Co-ops poised to reject reverse mortgages for no good reason

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Intrigued by a recent New York Times story about reverse mortgages becoming available again to co-op owners, we wondered whether boards are likely to approve them.

The answer: No, especially if the person applying lacks decent cash flow.

Of course, that’s the group most likely to seek reverse mortgages, which enable people 62 and older withdraw up to $625,000 (currently) of the equity in their apartment.

Reverse mortgages, more expensive than refinancing or taking out a home equity loan, are often a last resort for elderly people with no other source of income.

Yet what co-op boards fail to appreciate is that “there is no risk to the co-op beyond what would exist in a ‘conventional’ loan situation,’” says  real estate lawyer Aaron Shmulewitz.

Stuart Saft, another highly regarded real estate lawyer, agrees.

“I have advised boards for several years that reverse mortgages should not be a problem, and that they are a convenience to their shareholders, but reverse mortgages have not been accepted by many,” says Saft.

Indeed, not even mortgage brokers sound optimistic.

Richard Martin, the executive vice president and a mortgage broker with Stanley Capital in Manhattan, says he has more than a hundred customers on a waiting list to apply for a reverse mortgage once they become available.

“A stampede is an overstatement but I think it’s a pretty significant group of borrowers waiting for this to come,” says Martin.

Many will be disappointed.

“We’ve talked to managing agents and co-op boards and their attitude is they are not going to approve them,” says Martin, who observes that boards in Queens co-ops are typically more liberal than than their Manhattan counterparts.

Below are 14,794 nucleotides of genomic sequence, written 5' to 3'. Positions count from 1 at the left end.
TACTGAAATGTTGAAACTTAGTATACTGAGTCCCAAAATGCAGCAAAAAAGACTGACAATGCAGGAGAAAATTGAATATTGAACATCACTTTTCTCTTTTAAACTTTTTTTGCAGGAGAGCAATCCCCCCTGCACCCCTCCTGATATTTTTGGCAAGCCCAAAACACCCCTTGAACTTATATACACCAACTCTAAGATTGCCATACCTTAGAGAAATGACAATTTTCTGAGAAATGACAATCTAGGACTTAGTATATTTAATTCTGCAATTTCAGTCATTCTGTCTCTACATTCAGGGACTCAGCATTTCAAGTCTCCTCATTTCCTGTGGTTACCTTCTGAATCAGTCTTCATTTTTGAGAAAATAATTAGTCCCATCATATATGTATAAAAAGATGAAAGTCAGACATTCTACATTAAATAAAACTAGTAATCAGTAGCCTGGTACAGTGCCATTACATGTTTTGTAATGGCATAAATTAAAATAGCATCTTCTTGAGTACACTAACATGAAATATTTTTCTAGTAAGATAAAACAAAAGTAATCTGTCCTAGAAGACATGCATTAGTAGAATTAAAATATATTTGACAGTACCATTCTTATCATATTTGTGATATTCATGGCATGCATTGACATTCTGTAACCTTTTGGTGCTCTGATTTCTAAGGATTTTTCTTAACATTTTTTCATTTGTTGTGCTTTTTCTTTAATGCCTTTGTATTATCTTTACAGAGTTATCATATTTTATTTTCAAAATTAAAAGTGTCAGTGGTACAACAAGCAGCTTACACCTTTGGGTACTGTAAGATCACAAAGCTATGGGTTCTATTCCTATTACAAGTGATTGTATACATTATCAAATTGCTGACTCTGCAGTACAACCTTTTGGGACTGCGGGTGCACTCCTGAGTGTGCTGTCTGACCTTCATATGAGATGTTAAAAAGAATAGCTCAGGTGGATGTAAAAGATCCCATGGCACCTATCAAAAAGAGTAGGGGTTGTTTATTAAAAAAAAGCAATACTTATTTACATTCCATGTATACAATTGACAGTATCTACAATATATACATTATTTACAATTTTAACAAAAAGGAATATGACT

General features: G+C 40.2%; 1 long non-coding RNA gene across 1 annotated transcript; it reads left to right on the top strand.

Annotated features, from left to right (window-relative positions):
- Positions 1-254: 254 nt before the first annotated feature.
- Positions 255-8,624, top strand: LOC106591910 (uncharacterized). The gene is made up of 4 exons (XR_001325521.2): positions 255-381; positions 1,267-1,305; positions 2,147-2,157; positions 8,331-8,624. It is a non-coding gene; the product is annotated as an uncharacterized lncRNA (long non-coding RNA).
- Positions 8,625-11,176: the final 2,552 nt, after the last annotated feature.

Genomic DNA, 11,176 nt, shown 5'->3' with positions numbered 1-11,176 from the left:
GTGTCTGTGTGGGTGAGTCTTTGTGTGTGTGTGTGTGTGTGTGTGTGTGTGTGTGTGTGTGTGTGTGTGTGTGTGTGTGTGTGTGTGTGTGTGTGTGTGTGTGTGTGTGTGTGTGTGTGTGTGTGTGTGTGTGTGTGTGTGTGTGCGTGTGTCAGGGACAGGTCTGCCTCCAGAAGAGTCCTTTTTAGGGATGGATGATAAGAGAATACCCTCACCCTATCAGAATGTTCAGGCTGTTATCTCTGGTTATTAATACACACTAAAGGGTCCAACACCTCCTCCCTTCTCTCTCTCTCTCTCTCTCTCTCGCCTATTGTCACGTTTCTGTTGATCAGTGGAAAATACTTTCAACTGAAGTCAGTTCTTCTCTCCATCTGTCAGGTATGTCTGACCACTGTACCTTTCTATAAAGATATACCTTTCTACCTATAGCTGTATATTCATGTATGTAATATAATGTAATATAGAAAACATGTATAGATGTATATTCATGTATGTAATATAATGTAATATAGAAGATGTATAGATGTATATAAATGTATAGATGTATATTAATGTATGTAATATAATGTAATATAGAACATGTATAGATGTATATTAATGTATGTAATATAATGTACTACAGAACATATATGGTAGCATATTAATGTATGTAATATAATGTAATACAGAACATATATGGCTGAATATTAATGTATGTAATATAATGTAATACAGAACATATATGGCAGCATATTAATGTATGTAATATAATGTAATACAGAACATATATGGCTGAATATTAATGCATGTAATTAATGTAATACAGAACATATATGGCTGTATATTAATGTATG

A conservative stance seems short-sighted:  Owners who run out of money may be forced to sell at fire sale prices, driving everyone else’s values down.  

“I think it’s going to be a tough transition for co-op boards, but when it comes to co-ops it goes building by building,” says Melissa Cohn, a mortgage broker and president of The Manhattan Mortgage Company. “Maybe some will be more lenient.  With everything that’s happened in the past couple of years in the economy you would think they’d wake up.”

Even when the market was better, co-ops didn’t exactly embrace reverse mortgages.

“We had one get approved before the credit crunch,” says Martin, “but they roughed her up—it was pretty brutal.  She had nothing left to live on because of medical bills. The board told her it was fine in advance, but when push came to shove they wavered.  Then her attorney met with them and they decided to do it.”

He notes that reverse mortgages are expected to pass condo boards (which are more liberal anyhow), though because condo population tends to be younger, there isn’t much demand.

He says that anyone applying for a reverse mortgage should check with the board beforehand to avoid wasting time and money.

“Tell them exactly what you’re doing,” he says.

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